Scoring Foreclosure Property Deals: Short Sales Are On the Rise and Offer Troubled Home Sellers a Way Out -- And Buyers a Great Opportunity

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Three main ways to buy a foreclosure home: Short sale, auction and bank-owned sale (REO properties); Short sales offer 10-20 percent discounts to home buyers; not for the buyer in a hurry; Short sales can take time.

The following facts, tips and comments, unless otherwise attributed, can be sourced to Dennis Green, General Manager, ForeclosurePoint.com:

  • Short sales are when the mortgage lender allows a distressed property to be sold at a price lower than the homeowner's outstanding mortgage balance, with the difference generally but not always forgiven. This relieves the borrower (the seller) of their ownership and debt burden without marring their credit report the way foreclosures would, and reduces the home sale price to current market value (or lower) so it's appealing to buyers.
  • Banks are more interested in short sales now than ever before, and they're doing more of them. The largest banks and thrifts completed 13,254 short sales in the third quarter of 2008, up 61 percent from the second quarter, when they completed 8,222 short sales, according to a report from federal regulators. Servicers including Fannie Mae and Freddie Mac are amenable to short sales, as well as lenders such as Bank of America, Citibank and Wells Fargo.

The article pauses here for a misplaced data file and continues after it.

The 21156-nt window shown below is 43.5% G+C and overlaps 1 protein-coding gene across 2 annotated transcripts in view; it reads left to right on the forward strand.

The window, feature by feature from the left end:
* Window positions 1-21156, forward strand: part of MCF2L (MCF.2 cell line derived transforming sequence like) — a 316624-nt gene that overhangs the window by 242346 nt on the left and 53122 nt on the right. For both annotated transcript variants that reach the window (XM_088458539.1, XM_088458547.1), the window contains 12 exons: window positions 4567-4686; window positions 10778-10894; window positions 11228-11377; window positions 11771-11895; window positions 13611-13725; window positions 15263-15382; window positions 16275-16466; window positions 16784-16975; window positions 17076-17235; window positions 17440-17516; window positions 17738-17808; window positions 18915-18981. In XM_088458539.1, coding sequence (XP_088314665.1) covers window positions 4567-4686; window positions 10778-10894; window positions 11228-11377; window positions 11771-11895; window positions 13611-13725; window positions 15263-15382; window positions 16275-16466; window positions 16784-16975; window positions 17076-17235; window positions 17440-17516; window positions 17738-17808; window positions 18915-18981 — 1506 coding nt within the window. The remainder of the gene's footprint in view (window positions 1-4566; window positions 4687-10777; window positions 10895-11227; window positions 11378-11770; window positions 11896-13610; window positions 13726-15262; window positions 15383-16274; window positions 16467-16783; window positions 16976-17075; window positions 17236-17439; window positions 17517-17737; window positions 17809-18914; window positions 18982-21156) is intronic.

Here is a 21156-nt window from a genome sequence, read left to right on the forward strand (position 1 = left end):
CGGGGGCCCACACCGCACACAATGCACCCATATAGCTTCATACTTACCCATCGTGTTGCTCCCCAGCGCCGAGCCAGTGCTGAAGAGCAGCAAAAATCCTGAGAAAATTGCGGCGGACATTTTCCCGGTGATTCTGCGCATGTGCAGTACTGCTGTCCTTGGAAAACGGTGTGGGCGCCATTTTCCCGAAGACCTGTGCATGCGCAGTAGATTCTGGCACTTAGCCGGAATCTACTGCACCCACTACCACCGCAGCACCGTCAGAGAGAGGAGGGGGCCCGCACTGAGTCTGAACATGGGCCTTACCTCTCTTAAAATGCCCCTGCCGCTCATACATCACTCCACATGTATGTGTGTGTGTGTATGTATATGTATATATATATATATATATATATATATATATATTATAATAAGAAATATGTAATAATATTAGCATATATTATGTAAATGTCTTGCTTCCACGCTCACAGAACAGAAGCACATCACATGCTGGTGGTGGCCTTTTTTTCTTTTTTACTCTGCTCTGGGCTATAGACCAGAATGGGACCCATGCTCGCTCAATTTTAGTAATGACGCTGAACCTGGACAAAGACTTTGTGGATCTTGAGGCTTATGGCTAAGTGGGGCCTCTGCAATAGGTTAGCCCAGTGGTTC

• Short-sale discounts usually range from 10 to 20 percent. Clearly, lenders want to recover as much of the mortgage amount as possible, but selling at a discount in this range typically still saves them money versus letting the home fall into foreclosure.
  • Short sales can take several months to complete, considering the primary mortgage lender, as well as any other lien holders, must approve an offer. Also, the home seller must prove to the mortgage company that they cannot afford to make payments on the mortgage. To approve short-sale transactions, lenders typically require the following documentation:

1. An estimated HUD-1 settlement statement showing net-payoff to the lender.
2. A hardship letter from the seller accurately describing the reasons why they are not able to make mortgage payments in the future.
3. A financial declaration from the seller itemizing monthly income and expenses.
4. 3-6 months of seller bank statements.
5. Two years of seller tax returns.
6. A property condition and repair estimate.

  • Identify potential short-sale properties on ForeclosurePoint.com (ForeclosurePoint.com). Basic membership, which allows searching the entire inventory of foreclosure listings, is free.
  • Cautionary Notes: "If you're a home buyer, don't put more money down as a deposit on a short sale than you can afford to walk away from. If the deal takes longer than you'd like, you may choose to pursue another property. If you're the home seller, don't attempt a short sale unless you really can demonstrate that making your mortgage payments is a hardship…. If you're the home seller, check your state laws to know if you'll be taxed on the forgiven mortgage debt."

About ForeclosurePoint.com:
ForeclosurePoint.com, the nation's largest free foreclosure listings marketplace, is a service of DepotPoint, Inc. (DepotPoint.com). With more free, detailed property information than any other national online foreclosure marketplace, as well as foreclosure property tracking services available nowhere else, ForeclosurePoint provides the most effective way for homebuyers, investors and real estate professionals to participate in the buying and selling of default properties. ForeclosurePoint has more than 70,000 members across the U.S.

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Cary Brazeman
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